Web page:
For three weeks of camp, Reid and offensive coordinator Marty Mornhinweg threw nearly every type of blitz they could imagine at Vick - conventional linebacker blitzes, overloads, zones, zeros - and the quarterback had great success.
But you can't replicate a game in practice, and when the Eagles faced the Steelers in their second preseason game, last Thursday, Vick had trouble against the blitz. Two of his three interceptions in only one half of play occurred when Pittsburgh sent extra pass rushers.
While the preseason isn't always an effective gauge, Vick's occasional struggles against the blitz in the second half of last season - especially in the deflating loss to Minnesota - signaled a trend for some. Even Vick, who has sometimes fought change, eventually came around.
"I think about my game and how I can improve and what can be done differently, and that's all I can think of," Vick said. "Everything else is just playing - seeing the field, reacting. I'm nine years in, so this is the last step, the last phase to get me to where I'm going."
Since Vick arrived in Philadelphia, Eagles coaches have worked exhaustively on his anticipation. Much of a quarterback's anticipation of what a defense will do comes from his pre-snap reads. But there's a danger in asking your quarterback to become a coordinator on the field, especially when you have one like Vick with a tremendous feel for the game.
"He has very, very good blitz awareness at this point," Mornhinweg said. "Now the choices are how much do you give him because too much could be just as bad as not enough. Most of the great quarterbacks I've coached want to be involved, but there's a fine line of too much."
Before his first interception against the Steelers, Vick anticipated that safety Ryan Clark, standing on the numbers, would cover toward the middle of the field. He was wrong. When Pittsburgh blitzed two linebackers up the middle, Vick threw to Riley Cooper down the sideline thinking the wide receiver had single coverage. Clark, though, was over the top, slid over to help, and made the easy pick.
"Michael Vick has never been that good before the snap of the ball," said NFL Films' Greg Cosell, a frequent observer of the quarterback on film. "The game has changed so much in terms of pressure and scheme that you have to be great before the snap. And because of the lockout Vick didn't get the full offseason of work that he needed."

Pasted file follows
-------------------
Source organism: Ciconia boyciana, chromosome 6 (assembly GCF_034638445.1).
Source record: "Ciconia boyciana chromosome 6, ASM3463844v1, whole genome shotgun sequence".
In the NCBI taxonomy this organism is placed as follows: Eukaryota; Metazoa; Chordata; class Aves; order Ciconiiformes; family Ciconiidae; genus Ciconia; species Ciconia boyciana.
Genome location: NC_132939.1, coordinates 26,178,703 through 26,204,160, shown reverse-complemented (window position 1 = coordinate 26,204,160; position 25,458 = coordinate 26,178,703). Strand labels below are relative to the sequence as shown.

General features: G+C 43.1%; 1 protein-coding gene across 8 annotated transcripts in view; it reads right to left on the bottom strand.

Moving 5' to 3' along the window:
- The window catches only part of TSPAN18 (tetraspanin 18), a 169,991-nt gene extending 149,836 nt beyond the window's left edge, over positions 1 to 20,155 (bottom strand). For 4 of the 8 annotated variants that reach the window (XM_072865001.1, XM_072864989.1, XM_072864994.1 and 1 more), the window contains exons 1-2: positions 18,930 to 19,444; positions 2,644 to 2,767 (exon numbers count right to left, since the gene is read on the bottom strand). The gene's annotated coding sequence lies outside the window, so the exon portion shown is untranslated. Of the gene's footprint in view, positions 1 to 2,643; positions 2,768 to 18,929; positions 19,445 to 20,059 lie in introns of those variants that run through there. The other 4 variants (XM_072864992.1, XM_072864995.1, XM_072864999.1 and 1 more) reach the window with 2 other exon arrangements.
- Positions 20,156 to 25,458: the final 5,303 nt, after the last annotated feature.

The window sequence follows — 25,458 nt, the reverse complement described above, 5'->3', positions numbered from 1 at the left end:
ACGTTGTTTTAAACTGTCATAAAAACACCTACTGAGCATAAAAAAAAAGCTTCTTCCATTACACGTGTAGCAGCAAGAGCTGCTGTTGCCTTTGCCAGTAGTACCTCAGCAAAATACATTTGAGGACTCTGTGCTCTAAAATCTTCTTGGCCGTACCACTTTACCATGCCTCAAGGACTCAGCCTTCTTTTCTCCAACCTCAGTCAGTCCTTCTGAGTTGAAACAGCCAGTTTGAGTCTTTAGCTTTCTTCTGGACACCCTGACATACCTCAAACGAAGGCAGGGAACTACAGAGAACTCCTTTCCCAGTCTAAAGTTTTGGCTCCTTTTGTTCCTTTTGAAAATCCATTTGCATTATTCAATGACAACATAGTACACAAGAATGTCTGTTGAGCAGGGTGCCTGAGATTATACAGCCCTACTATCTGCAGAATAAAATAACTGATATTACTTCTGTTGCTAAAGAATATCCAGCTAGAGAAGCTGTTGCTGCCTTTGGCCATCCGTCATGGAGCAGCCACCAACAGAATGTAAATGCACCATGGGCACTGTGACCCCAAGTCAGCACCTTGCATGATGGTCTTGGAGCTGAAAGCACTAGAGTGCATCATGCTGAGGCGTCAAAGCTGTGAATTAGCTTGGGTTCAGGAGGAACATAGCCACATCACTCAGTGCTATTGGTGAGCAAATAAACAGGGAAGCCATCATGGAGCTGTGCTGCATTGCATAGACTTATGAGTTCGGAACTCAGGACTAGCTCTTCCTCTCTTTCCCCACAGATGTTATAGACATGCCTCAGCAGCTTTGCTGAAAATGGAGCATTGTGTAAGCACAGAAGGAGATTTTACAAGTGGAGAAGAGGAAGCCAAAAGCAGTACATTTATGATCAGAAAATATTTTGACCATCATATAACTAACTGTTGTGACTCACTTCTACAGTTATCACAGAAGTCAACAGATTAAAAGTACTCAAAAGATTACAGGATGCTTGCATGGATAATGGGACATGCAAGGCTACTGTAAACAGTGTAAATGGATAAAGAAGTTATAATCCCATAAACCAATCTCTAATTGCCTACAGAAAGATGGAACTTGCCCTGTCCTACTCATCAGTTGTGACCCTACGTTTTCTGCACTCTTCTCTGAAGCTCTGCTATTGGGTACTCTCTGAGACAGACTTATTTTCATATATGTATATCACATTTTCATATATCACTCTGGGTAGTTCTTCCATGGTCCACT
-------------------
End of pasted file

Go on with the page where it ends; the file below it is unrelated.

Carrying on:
Vick hasn't had a full offseason as a starter since 2006. Still, the Eagles made one slight change to his pre-snap routine in that he will make the majority of protection calls at the line of scrimmage.
Mornhinweg called it a "natural progression" for Vick. Reid said the change was primarily because new offensive line coach Howard Mudd prefers it that way. But Mudd's relationship in Indianapolis with Peyton Manning had to have some bearing on the change.
"Here was an offensive line coach once responsible for protecting probably the greatest quarterback in history in what to do before the snap, and he's now responsible for Vick's protection," Cosell said.
Manning calls almost all his plays and audibles - or at least appears to - constantly at the line. The Eagles aren't asking Vick to be Manning, although he has changed plays in the past and will continue to have that option. They just want him to make the proper read on a blitz and react accordingly.
"You evolve with your quarterback on how you're going to handle it," Mornhinweg said. "There's three or four different ways to handle, let's say, a classic overload blitz. But you want to handle it the way the quarterback feels most comfortable."
Vick's statistics against the blitz last season were above average. He had a 91.8 passer rating, and that doesn't even include the times he scrambled for yards and touchdowns. The numbers also fail to take into account Vick's often shaky protection.
He was sacked six times and fumbled twice in that infamous loss to the Vikings last December. And while some of the sacks were Vick's fault, Eagles coaches will now say that calls weren't made, and blocks were missed.
"It wasn't that bad," Vick said. "It's just about us being on the same page. I didn't get blitzed that much. It's just about everybody knowing what's going on."
Vick didn't get blitzed much last season because he often burned defenses that dared to. The two victories over the New York Giants are perfect examples. The Eagles' mentality is: "When you blitz, we score." More touchdowns are thrown when there's an extra rusher than at any other time in the NFL.
Ultimately, Vick's success against the blitz could come down to two factors, each of which is tied to the other. The Eagles could try to limit his improvisation, which accounted for all those spectacular spins out of sacks early in the season.
"When Michael Vick avoids someone and [avoids] a sack, that's no different than when Antoine Winfield sacks him, forces a fumble, and runs for a touchdown," Cosell said, referring to the Viking cornerback's game-changing play in December. "That's just camouflaging a problem."
Or the Eagles could allow Vick to play instinctively and risk having a banged-up quarterback late in the season - like the one who apparently couldn't shake Winfield.
"You tell me one football player in the National Football League that's not banged up by the end of the season," Reid said. "They're all hurting. But he wasn't hurt any more than anyone else."
Contact staff writer Jeff McLane at 215-854-4745, firstname.lastname@example.org or @Jeff_McLane on Twitter.